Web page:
Azure Files requires encrypted channel for communications outside of the datacenter, e.g. on premise servers. Linux SMB 3.0 implementation doesn't support encryption at the moment, therefore, the mount request will be rejected. We’re working with the Linux community on this but there is no ETA yet.

    On the other hand, a Linux VM hosted on Azure would be able to establish a connection with Azure Files (assuming the VM and associated storage account under which you create Azure Files are in the same region) since it can use SMB 2.1 which doesn’t enforce encryption.


    Hope this helps!


    Regards.

    Md. Shihab

    **********************************************************************

    Please remember to click "Mark as Answer" on the post that helps you as this can be beneficial to other community members reading the thread. And vote as helpful.

    • Marked as answer by niru_utd Monday, January 16, 2017 11:20 AM
    Monday, January 16, 2017 10:13 AM
  • Hi Shihab, 

    Perfect, this is what I was expecting, so within the same region it uses SMB 2.1 but whereas outside it always enforces SMB 3.0 with encryption but which isn't support by Linux yet. This is the difference I wanted to understand. 

    Thanks for your time and valuable response. Appreciate that. 

    Best Regards,
    Niranjan
    Monday, January 16, 2017 11:22 AM
  • Here is the case for me....

    When I tried with in Azure (My VM is on Azure and My Strorage account is also on the same region) with SMB 3.0, I have been getting mount errors. But when I changed the SMB Version to 2.1, it got succeded.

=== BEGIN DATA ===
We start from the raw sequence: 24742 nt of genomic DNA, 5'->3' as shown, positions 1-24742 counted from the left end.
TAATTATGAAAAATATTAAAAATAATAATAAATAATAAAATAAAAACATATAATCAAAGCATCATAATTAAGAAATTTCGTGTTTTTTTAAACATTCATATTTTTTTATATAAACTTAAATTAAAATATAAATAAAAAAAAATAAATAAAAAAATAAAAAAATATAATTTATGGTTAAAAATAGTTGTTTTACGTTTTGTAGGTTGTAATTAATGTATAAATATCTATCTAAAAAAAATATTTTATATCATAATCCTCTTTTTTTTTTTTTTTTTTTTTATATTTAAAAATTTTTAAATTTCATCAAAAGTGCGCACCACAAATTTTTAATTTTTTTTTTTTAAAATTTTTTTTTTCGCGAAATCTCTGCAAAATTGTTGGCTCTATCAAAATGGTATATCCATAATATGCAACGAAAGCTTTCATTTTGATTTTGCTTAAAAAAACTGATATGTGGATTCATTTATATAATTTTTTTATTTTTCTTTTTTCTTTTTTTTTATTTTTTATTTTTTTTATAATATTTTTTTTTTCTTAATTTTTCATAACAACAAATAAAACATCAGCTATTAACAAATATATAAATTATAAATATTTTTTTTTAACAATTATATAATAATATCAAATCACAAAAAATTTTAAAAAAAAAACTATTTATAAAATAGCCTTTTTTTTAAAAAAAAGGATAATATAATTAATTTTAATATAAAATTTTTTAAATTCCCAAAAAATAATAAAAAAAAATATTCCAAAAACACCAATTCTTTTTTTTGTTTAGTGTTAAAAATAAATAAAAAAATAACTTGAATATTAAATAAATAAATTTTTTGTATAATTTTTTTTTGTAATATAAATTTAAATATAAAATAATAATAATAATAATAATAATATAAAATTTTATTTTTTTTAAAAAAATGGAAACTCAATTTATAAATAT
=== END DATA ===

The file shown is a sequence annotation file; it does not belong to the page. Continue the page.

Eg: 

    ##Failing Command (with SMB 3.0 version) with in Azure

    sudo mount -t cifs //storageaccountname.file.core.windows.net/shared /mnt/mount -o vers=3.0,username=xxxxxxx,password=xxxxxxxx,dir_mode=0777,file_mode=0777

    >>Result

    mount error(11): Resource temporarily unavailable
    Refer to the mount.cifs(8) manual page (e.g. man mount.cifs)

    ###Working Command (with SMB 2.1 version) with in Azure

    sudo mount -t cifs //storageaccountname.file.core.windows.net/shared /mnt/mount -o vers=2.1,username=xxxxxxx,password=xxxxxxxx,dir_mode=0777,file_mode=0777

    Wednesday, September 27, 2017 10:38 AM
  • Yep, that seems to be new at least for CentOS:

    In a CentOS 7(.3) from July 2017, the mount works with both 'vers=2.1' and  'vers=3.0'

    In a current CentOS 7(.4), the mount works only with 'vers=2.1'

    From what I read above, it seems perfectly reasonable to use 2.1 - as the Linux SMB 3.0 support is incomplete. Unfortunately, the "Connect" info from the Azure portal suggests the mount command with the - now non-working - 'vers=3.0'

    Wednesday, October 11, 2017 2:05 PM